Before my first transatlantic flight to the Emerald Isle, I did the requisite amount of planning to get my visa and other such legalese out of the way. Other than finding my first couch surfing host, I did next to zero planning for what to do after I landed in Dublin. My initial host, Conor, surfaced through a miraculous connection: he happened to be my former college roommate's sister's partner. And while I fully intended my stay on his couch to be a short-term request, it quickly stretched from October well into December. With the holiday's approaching, Conor and his family extended an invitation for me to spend Christmas with them and a trip to County Kerry.
Following the festivities, we all returned to Dublin where my former roommate sat me down and delivered a dose of reality. It was time to get off the couch and start carving out my own path.
When I initially moved to Ireland three months prior, I brought along a sizable backpacking bag, a trusty duffle bag, and my old laptop backpack. Typically, during my shorter trips, I'd leave most of my luggage at Conor's place, knowing I'd return. But this time was different; there were no plans of returning anytime soon, so I decided to carry the whole collection going forward.
It's December 30, 2017. The clock strikes nine, and I find myself waiting outside Dublin Bus Station with my three bags in tow. I purchased a bus ticket to Donegal, a town situated in the northernmost county in the Republic of Ireland. I tried to catch some rest during the two and a half hour bus ride, but the anticipation of what awaited me kept my mind racing.
Now, for those not well-versed with Irish geography, it's a common occurrence for a single town or city to bear the same name as the respective county. So, for instance, Dublin City is nestled within County Dublin, and similarly, Donegal town resides within County Donegal. However, it's important to note that just because a town shares the namesake of it's county, doesn't necessarily imply size or population of that town.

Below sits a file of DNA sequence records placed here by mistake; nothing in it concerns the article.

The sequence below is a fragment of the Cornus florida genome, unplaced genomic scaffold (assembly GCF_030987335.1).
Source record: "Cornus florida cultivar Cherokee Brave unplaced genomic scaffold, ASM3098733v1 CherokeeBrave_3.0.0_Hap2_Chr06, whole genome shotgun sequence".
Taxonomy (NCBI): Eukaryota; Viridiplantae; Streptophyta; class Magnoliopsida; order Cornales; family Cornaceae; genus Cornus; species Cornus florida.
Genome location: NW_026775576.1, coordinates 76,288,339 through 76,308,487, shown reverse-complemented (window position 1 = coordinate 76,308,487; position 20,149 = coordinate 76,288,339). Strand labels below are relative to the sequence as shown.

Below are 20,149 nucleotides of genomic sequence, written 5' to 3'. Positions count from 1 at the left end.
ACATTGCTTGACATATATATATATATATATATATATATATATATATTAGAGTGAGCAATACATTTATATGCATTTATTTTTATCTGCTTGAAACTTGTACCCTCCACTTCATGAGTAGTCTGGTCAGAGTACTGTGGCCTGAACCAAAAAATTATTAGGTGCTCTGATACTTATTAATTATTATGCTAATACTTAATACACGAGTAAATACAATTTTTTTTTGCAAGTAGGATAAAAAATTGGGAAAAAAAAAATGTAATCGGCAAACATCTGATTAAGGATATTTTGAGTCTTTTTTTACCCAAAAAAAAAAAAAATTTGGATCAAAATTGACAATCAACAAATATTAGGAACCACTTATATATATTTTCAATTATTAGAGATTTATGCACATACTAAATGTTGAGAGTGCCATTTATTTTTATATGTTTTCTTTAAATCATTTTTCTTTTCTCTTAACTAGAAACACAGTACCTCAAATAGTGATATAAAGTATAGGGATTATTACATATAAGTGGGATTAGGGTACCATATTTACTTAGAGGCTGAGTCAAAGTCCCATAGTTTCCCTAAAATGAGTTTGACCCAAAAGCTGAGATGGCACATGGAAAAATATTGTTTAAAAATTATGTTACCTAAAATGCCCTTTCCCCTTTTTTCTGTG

By the time I arrived, with the time approaching midnight, an impending storm filled the air and brought waves of showers. Even worse, I quickly learned a hard lesson. Donegal town appeared to be nothing more than a large roundabout with a handful of businesses scattered around the perimeter. With spotty cell service, I roamed the streets in search of a local establishment with an accessible Wi-Fi connection. After a quick search, I found that there was a hostel situated on a side street just north of the roundabout. I made my way to the location but was disappointed to find the front desk unattended. I attempted to call the phone number posted on the website only to hear it ring directly to the phone at the unattended desk.
I made my way back outside to find the wind picking up and rain beginning to fall. As I wandered the empty streets, my focus was to look for a dry place to take cover. I now had to weigh my options for where to spend the night: find a free place outside in the elements, approach the local police station for help, or to spend some of my limited money on the only hotel in town.